Over View of Data Validation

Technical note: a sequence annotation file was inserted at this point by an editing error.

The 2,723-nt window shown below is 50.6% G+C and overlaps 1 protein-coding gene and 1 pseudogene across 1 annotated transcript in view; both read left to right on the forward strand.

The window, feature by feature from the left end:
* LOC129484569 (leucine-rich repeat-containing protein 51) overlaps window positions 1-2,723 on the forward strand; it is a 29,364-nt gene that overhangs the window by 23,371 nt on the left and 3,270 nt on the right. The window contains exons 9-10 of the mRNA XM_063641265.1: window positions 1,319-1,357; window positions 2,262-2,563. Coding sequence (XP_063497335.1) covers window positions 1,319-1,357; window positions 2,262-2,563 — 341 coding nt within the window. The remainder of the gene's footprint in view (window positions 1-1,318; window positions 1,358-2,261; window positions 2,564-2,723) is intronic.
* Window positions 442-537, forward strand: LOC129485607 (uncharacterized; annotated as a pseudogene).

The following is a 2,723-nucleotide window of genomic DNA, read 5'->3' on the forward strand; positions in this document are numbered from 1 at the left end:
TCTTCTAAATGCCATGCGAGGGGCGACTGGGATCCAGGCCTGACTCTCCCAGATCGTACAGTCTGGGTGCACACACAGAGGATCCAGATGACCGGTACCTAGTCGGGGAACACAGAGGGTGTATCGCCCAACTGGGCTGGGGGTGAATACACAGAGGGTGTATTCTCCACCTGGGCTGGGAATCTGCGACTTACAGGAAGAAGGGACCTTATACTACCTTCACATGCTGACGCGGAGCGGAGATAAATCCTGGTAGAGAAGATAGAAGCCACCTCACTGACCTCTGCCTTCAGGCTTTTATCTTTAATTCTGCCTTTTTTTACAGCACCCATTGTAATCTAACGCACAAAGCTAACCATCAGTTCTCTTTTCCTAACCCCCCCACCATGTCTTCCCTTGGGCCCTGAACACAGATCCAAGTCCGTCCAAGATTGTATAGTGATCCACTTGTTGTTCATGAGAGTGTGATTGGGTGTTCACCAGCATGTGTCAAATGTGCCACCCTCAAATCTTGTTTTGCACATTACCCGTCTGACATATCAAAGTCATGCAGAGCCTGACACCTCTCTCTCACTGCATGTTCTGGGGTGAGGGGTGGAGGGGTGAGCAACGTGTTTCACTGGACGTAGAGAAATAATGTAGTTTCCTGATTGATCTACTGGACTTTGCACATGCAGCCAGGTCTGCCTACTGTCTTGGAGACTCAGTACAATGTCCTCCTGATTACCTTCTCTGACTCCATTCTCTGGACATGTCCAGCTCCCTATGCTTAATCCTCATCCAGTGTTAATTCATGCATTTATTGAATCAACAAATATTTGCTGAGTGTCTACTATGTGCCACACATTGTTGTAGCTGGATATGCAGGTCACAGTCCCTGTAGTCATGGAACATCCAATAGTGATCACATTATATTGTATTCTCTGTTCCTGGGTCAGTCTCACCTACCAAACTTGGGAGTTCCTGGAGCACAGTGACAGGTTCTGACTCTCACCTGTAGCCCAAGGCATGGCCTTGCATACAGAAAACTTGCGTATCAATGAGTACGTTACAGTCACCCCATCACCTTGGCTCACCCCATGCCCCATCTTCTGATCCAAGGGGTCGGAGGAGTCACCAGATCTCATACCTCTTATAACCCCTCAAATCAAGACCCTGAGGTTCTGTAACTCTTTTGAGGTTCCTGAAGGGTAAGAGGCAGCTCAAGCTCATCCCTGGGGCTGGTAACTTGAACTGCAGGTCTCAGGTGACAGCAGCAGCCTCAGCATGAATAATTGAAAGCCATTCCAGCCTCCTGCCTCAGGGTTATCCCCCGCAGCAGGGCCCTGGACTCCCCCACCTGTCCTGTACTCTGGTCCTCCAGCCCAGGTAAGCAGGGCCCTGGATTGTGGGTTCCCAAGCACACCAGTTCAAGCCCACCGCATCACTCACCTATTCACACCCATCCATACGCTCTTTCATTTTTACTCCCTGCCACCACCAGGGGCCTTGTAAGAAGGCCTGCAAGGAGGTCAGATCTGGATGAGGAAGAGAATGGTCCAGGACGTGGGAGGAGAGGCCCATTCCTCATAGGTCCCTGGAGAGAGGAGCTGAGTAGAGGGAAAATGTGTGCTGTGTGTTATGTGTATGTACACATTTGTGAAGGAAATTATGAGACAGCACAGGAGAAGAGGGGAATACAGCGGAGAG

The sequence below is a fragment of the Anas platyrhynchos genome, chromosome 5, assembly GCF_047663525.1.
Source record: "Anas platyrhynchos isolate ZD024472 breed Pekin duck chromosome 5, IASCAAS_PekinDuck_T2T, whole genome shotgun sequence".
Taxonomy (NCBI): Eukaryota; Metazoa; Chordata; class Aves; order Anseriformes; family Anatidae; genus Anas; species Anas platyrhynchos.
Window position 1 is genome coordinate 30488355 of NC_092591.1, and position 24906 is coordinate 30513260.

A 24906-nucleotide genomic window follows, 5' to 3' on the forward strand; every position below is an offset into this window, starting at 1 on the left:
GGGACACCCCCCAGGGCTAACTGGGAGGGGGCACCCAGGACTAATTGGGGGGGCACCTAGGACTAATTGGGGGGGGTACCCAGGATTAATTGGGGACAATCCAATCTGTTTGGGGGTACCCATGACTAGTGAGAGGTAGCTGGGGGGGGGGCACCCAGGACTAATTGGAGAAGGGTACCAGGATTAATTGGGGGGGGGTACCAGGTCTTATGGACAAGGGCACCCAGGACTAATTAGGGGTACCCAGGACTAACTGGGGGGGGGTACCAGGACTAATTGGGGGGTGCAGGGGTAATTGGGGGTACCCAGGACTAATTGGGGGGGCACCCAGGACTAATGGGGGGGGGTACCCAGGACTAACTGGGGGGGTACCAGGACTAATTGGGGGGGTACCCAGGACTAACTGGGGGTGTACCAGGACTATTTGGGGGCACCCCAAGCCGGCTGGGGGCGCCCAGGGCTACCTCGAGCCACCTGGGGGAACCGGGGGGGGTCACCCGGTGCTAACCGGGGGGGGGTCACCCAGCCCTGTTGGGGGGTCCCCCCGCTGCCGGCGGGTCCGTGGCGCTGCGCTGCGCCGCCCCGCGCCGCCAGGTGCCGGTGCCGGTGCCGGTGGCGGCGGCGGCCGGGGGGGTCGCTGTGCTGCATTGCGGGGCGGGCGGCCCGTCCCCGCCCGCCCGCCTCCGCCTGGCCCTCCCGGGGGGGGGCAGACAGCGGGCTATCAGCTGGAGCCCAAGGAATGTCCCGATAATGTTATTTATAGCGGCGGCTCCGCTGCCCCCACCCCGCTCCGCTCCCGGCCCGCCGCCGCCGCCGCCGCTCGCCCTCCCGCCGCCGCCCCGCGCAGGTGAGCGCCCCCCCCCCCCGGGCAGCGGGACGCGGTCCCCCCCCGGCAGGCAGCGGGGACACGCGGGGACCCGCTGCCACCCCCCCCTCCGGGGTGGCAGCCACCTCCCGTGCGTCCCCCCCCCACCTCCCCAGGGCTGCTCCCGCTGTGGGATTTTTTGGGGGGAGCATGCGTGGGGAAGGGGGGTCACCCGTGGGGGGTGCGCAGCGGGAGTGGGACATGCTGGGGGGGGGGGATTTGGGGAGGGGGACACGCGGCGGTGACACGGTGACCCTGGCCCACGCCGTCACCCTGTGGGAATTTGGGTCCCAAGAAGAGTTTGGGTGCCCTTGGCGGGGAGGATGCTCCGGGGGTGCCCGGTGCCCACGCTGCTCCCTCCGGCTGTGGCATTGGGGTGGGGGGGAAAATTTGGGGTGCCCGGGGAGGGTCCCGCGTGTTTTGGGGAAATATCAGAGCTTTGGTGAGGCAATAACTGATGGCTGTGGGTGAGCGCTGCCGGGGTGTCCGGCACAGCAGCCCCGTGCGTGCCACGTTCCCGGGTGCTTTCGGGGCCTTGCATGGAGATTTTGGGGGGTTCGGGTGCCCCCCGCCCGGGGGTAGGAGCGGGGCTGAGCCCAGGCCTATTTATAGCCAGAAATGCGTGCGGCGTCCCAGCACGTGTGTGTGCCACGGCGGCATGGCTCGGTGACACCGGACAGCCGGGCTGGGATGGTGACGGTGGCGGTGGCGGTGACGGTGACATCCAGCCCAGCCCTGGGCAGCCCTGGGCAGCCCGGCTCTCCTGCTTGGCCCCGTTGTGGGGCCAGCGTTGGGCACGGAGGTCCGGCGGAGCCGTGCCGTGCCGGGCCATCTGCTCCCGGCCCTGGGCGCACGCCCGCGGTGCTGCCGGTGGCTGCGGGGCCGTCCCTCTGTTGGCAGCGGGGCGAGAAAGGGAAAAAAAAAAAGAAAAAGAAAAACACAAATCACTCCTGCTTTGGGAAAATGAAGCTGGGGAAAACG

The top quark is the third-generation up-type quark with a charge of +(2/3)e.[1] It was discovered in 1995 by the CDF and D0 experiments at Fermilab,[2][3] and is by far the most massive of known elementary particles. Its mass is measured at 172.6±1.4 GeV/c2 , about the same weight as the nuclei of tantalum or tungsten atoms.[4] The top quark interacts primarily by the strong interaction but can only decay through the weak force. It almost exclusively decays to a W boson and a bottom quark. The Standard Model predicts its lifetime to be roughly 1×10−25 s; this is about 20 times shorter than the timescale for strong interactions, and therefore it does not hadronize, giving physicists a unique opportunity to study a "bare" quark.